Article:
Thinking back on the trolley ride, Bill remembers the normal looking “local’s” that crowded around him on the packed trolley car.  He now recalls that as his attention was diverted by the historic buildings along the way, one of the “local’s” bumped into him, apologized in their own language and then exited the trolley car at the next stop.  A victim of a pickpocket’s skill, Bill wishes he had put his wallet in his front pants pocket as he had been instructed to do. 

Our mission teams almost never experience issues of security or safety.  We do our best to educate and train our teams on how to keep their stuff in their possession and control.  

The physical security and safety of our team is always a priority.  The mission leadership will take every precaution to assure the team’s physical security, for both person and property.  While you probably will not encounter any violent crime, petty theft is a real possibility.  Unsecured property will disappear in seconds.  Pickpockets routinely target foreigners, especially North Americans. Simple and common sense precautions will reduce the risk of your property being stolen.

Common Sense Pays Off
We ask our team members to  use common sense when traveling internationally. We typically travel in a group and we ask that you please stay with the group. Even in familiar airports we ask that you tell another team member if you leave the group to get a snack or go to the restroom.  There may be a few limited times that you will be free to walk around near the mission site.  We ask that you identify a partner to accompany you during these times.  Please do not go anywhere alone.  Never leave the mission site without coordinating with the mission leadership.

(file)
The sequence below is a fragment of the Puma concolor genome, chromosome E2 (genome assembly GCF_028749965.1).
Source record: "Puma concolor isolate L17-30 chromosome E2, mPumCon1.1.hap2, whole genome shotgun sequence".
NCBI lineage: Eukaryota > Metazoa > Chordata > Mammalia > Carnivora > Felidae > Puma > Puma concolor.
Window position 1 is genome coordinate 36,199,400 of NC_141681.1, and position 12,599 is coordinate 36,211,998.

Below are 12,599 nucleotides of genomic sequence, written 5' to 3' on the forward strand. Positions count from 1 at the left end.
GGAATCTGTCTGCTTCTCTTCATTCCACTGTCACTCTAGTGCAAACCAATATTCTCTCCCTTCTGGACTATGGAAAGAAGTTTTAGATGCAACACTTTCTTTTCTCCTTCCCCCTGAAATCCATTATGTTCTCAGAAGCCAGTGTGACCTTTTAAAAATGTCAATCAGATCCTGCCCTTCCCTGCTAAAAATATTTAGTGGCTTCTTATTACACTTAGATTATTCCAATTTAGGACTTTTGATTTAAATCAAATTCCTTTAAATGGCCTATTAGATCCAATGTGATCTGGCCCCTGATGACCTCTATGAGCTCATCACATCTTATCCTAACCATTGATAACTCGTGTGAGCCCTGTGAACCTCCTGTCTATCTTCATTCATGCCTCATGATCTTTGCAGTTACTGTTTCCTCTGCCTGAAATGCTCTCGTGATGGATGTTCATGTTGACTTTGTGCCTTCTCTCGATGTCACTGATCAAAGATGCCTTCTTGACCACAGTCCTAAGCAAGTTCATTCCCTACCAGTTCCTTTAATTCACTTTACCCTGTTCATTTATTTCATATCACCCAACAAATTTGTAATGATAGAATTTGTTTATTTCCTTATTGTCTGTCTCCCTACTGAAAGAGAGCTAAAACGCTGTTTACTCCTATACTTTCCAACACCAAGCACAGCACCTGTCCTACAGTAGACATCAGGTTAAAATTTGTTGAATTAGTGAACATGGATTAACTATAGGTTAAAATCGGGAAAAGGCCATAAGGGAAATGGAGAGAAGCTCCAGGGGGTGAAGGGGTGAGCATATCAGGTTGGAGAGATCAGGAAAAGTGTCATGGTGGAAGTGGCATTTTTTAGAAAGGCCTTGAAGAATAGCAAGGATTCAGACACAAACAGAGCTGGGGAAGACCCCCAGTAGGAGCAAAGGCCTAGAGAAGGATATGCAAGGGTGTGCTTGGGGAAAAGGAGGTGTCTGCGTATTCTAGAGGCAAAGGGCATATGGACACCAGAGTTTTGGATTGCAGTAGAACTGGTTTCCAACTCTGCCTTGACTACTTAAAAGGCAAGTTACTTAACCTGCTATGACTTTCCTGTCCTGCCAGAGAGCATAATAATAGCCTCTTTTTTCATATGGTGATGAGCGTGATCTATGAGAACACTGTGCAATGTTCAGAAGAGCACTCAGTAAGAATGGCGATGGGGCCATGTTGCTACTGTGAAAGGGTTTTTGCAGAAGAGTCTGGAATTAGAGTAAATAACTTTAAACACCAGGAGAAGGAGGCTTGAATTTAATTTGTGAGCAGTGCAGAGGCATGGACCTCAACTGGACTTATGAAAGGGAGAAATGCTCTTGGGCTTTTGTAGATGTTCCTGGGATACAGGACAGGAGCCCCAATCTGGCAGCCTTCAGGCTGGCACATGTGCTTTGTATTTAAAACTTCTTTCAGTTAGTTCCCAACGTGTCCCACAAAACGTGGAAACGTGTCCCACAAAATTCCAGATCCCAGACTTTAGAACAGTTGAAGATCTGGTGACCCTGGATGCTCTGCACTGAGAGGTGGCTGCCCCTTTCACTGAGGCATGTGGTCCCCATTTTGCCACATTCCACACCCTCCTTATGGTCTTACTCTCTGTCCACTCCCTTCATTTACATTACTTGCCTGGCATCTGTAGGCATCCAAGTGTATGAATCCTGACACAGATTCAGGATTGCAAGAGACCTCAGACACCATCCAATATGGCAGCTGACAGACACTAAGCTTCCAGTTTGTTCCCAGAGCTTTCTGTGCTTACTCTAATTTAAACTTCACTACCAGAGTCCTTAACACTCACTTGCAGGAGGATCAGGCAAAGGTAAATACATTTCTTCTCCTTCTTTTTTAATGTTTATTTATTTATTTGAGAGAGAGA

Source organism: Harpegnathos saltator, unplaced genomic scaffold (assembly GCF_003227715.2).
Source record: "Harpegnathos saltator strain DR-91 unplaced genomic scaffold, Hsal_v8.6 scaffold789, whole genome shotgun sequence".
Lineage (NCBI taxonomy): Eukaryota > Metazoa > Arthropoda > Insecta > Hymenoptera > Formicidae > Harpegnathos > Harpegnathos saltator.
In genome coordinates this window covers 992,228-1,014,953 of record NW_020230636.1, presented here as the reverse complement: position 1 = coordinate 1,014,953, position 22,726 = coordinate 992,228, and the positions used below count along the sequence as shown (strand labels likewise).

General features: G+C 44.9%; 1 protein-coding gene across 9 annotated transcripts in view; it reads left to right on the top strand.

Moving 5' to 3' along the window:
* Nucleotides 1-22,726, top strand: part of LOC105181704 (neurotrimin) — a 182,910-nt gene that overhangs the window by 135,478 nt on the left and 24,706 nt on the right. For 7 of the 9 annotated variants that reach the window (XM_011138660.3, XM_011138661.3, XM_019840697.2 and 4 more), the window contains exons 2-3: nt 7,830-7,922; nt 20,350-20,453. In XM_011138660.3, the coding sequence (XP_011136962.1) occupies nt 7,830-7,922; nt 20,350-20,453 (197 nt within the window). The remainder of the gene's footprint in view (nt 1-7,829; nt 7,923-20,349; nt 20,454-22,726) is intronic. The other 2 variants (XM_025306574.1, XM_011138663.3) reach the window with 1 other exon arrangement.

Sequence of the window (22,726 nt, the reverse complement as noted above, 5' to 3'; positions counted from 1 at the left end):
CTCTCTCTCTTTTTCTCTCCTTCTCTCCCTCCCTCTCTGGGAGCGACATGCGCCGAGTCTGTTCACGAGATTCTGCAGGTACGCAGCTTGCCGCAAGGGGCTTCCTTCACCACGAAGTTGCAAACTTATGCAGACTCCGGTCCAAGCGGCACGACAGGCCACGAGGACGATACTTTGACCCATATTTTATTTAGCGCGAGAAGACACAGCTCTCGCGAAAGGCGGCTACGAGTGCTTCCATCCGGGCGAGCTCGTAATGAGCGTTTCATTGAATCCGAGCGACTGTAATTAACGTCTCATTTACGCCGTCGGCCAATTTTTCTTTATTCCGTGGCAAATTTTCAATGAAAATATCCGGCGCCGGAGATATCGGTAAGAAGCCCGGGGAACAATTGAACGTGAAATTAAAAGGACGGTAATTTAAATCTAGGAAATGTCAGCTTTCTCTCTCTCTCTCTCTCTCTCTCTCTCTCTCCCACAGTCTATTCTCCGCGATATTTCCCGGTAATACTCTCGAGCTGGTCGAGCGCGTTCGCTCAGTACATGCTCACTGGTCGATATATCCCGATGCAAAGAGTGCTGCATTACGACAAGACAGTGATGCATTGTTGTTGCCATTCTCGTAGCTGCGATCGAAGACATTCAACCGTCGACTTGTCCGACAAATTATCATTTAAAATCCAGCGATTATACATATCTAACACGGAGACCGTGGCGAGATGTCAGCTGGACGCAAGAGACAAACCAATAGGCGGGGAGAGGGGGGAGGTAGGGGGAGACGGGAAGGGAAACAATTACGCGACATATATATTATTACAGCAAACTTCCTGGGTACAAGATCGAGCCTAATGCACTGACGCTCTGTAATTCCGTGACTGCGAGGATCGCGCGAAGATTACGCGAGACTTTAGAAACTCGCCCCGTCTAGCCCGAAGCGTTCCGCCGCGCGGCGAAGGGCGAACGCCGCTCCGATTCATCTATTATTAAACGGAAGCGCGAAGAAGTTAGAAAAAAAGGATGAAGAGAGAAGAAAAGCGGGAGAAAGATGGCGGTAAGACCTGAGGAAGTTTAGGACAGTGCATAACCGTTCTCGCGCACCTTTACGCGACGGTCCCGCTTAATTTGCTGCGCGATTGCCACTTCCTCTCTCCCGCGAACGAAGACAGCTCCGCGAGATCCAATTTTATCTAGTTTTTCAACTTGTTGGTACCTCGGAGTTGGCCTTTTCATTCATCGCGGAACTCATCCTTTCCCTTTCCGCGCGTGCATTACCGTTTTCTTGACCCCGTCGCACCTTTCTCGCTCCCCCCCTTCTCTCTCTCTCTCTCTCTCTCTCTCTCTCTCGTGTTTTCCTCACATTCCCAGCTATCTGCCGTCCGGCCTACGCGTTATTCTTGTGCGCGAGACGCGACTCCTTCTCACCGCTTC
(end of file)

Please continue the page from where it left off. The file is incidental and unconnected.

Keeping Money, Documents and Valuables Secure
Hidden pockets or money belts are your key to peace of mind during travel.  Keep only a typical day’s spending money conveniently located in a pocket or backpack and put the remainder in your money belt.  You will only need to get into your money belt when you need to replenish your “pocket change”.  Your mission leadership will advise you on what to do with your important documents while at the mission site. Remember to make a copy of all important documents to keep in a separate location.

While at the mission site, living quarters, or host home be sure and utilize any locks that are provided.  If the door to your sleeping area and work area can be locked, lock them whenever the area is unoccupied.  It takes only seconds for someone to slip into your work area or living area and remove your belongings.

Pickpockets and Other Thieves
Pickpockets target travelers, especially in airports, on public transportation and in markets.  Thieves often team up (even children) and create a distraction such as causing the person behind you to bump into you or some other type of commotion.